I was invited to write a short piece for a microsymposium on the future of the special relationship between American Jews and America (namely, the idea that America has been historically "exceptional" as being relatively free from antisemitism, and whether that status remains solid going forward).
Look forward to that piece coming out in a few days. Unfortunately, I was in a hurry when I read the prompt, and before I knew it I had written 175 words on the special relationship between American Jews and Israel. Weirdly, I had (mis)read the prompt in considerable detail: I recall being asked about the nature of the "special relationship" between Israel and American Jews, what its future is, whether it's under permanent threat and whether there might be a permanent rupture between the two communities.
None of this was germane to what I was actually asked to write -- so I had to go back to the drawing board. But why waste perfectly good verbiage when I have a blog that lets me publish whatever I want? So here's what I wrote (expanded -- another virtue of the blog is I'm not limited to 175 words) for the ghost symposium -- it's carrying forward themes I wrote about here about the Israeli government not caring what American Jews think.
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The watchword for the American Jewish/Israeli relationship over the next few years will be “reciprocity”. Charles De Gaulle said that “Nations don’t have friends—only interests,” but a “special relationship” is supposed to be more than transactional in nature. For years, American Jews and American Jewish organizations have spent much time, money, and political capital going to bat for Israel and a strong Israel-American alliance. They've done this in even tough or inconvenient environments (one good example: the virtually wall-to-wall Jewish organizational opposition to the Iran Deal, which pitted these groups against a President wildly popular amongst American Jews and which occurred even though polling suggested most American Jews backed the agreement).
Much of the emerging tension in our relationship stems from the realization that the Israeli government feels no corresponding obligation to expend any effort on American Jewish priorities if it requires even a modicum of inconvenience. The “relationship” is entirely one-way.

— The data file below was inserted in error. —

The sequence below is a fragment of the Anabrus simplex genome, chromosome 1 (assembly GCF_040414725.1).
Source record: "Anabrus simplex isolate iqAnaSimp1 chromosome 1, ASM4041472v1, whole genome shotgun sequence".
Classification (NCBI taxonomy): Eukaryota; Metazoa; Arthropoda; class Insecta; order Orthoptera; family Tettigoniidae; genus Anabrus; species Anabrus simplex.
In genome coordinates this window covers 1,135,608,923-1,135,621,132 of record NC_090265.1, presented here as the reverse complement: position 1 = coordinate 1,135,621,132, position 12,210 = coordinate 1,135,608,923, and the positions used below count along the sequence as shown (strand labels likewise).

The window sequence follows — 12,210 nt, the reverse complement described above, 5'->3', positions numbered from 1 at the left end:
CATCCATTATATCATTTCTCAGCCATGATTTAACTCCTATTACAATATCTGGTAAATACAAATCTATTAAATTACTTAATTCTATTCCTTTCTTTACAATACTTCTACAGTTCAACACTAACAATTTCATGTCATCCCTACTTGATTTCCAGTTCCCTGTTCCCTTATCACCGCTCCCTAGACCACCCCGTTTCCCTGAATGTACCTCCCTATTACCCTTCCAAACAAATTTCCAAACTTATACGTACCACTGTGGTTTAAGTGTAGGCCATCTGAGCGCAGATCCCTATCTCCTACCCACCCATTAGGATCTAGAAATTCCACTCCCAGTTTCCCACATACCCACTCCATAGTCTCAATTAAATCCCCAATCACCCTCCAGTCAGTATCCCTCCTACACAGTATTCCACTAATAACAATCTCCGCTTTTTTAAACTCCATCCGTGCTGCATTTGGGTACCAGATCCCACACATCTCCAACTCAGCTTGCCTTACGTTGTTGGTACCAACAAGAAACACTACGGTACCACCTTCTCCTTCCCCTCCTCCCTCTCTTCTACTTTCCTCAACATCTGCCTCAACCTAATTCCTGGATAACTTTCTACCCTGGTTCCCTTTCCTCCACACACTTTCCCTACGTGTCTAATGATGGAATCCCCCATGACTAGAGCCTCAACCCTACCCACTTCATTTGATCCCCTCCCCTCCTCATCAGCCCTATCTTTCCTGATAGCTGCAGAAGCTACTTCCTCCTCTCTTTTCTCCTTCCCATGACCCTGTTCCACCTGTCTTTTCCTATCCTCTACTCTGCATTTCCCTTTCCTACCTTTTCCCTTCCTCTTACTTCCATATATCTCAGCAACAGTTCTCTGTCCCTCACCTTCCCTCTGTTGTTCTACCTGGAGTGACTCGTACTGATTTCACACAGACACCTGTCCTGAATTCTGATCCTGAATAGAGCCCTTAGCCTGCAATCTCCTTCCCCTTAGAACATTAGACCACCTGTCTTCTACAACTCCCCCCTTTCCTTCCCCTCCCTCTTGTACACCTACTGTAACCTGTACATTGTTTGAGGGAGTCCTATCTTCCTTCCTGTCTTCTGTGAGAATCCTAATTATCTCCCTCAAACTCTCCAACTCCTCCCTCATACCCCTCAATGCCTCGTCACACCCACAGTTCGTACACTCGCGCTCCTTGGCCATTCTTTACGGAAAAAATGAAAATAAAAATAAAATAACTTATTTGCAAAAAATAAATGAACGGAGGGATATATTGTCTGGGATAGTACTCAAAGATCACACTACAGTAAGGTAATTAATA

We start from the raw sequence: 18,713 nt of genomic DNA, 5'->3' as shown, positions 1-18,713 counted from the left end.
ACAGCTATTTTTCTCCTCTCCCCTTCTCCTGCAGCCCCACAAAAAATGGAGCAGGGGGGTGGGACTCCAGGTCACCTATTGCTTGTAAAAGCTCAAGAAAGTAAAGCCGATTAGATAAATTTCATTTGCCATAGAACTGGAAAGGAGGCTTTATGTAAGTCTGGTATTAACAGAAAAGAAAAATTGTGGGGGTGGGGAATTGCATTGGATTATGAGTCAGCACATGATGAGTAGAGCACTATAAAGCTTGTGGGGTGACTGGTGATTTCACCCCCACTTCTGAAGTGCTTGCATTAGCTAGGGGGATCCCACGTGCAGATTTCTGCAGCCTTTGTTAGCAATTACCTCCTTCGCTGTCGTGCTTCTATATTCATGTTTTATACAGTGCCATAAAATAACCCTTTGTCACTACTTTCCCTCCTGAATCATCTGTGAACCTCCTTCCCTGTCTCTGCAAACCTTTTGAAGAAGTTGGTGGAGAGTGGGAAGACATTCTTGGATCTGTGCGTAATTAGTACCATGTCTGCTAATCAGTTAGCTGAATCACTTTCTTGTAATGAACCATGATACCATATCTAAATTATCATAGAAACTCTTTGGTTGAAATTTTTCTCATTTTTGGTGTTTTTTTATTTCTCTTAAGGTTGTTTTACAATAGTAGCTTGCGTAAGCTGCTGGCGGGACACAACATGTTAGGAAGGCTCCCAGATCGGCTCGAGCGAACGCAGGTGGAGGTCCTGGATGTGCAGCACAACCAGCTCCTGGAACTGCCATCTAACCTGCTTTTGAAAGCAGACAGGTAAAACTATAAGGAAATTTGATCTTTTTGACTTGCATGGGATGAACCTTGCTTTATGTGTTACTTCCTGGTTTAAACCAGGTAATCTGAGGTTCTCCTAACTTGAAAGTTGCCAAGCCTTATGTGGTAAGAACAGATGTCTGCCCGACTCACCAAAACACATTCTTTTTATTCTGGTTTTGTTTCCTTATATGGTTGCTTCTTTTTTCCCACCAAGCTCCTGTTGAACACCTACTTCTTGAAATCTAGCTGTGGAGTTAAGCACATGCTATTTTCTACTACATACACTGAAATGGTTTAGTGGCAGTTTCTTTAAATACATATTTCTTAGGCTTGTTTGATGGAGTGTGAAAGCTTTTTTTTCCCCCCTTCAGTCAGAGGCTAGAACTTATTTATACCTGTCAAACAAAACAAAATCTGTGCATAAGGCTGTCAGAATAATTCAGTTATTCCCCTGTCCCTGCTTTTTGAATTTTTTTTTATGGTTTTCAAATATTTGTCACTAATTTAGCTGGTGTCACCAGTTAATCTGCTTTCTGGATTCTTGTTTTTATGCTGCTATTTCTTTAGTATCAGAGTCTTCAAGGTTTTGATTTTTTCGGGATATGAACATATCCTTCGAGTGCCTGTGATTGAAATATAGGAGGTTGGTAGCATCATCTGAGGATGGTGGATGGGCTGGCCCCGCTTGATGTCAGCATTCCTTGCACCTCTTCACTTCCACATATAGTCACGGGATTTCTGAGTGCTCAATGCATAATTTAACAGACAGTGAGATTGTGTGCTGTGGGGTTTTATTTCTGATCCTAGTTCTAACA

This comes up with respect to the occupation, but it is even more evident in matters of religious pluralism. Nothing demonstrated Israel’s complete dismissal of American Jewish priorities (even when security issues are not at stake) than the collapse of the Kotel deal. More recently, the Netanyahu government’s response to Pittsburgh—seemingly focused more on propping Trump up than comforting Jews—was similarly self-centered on Israeli, not American Jewish, concerns. And yes, we noticed.
This asymmetry isn't sustainable, and the question is what will break first. On a purely transactional basis, it probably is true that Evangelical Christians can offer a superior deal to Israel than American Jews ever can. It wasn't an oversight or a mistake when Netanyahu told a group of American Christians "We have no better friends on earth than you" -- American Christians don't make annoying demands for egalitarian prayer spaces or religious pluralism or preserving Israel's liberal democratic character.
The only reason to maintain a special relationship with American Jews is if we are, indeed, viewed as special -- a group for whom there is a genuine and reciprocal care and concern that goes beyond cold-blooded self-interest. It will require Israel to sometimes -- not all the time, not blindly, but sometimes -- take steps that are hard, or inconvenient, or go beyond nakedly political calculations (for example: standing up against anti-Soros conspiracy theories being used to buttress quasi-fascist authoritarian political movements, even if you don't much like the sorts of political organizations Soros backs in Israel. Yeah, it might not the easiest, most convenient political play for Bibi -- but you know what? Suck it up, buttercup: this is bigger than you).
In short, reciprocity is the future -- or not -- of the special relationship between Israel and American Jews. Either both parties will be willing to invest effort and sacrifice on behalf of the other, or neither will.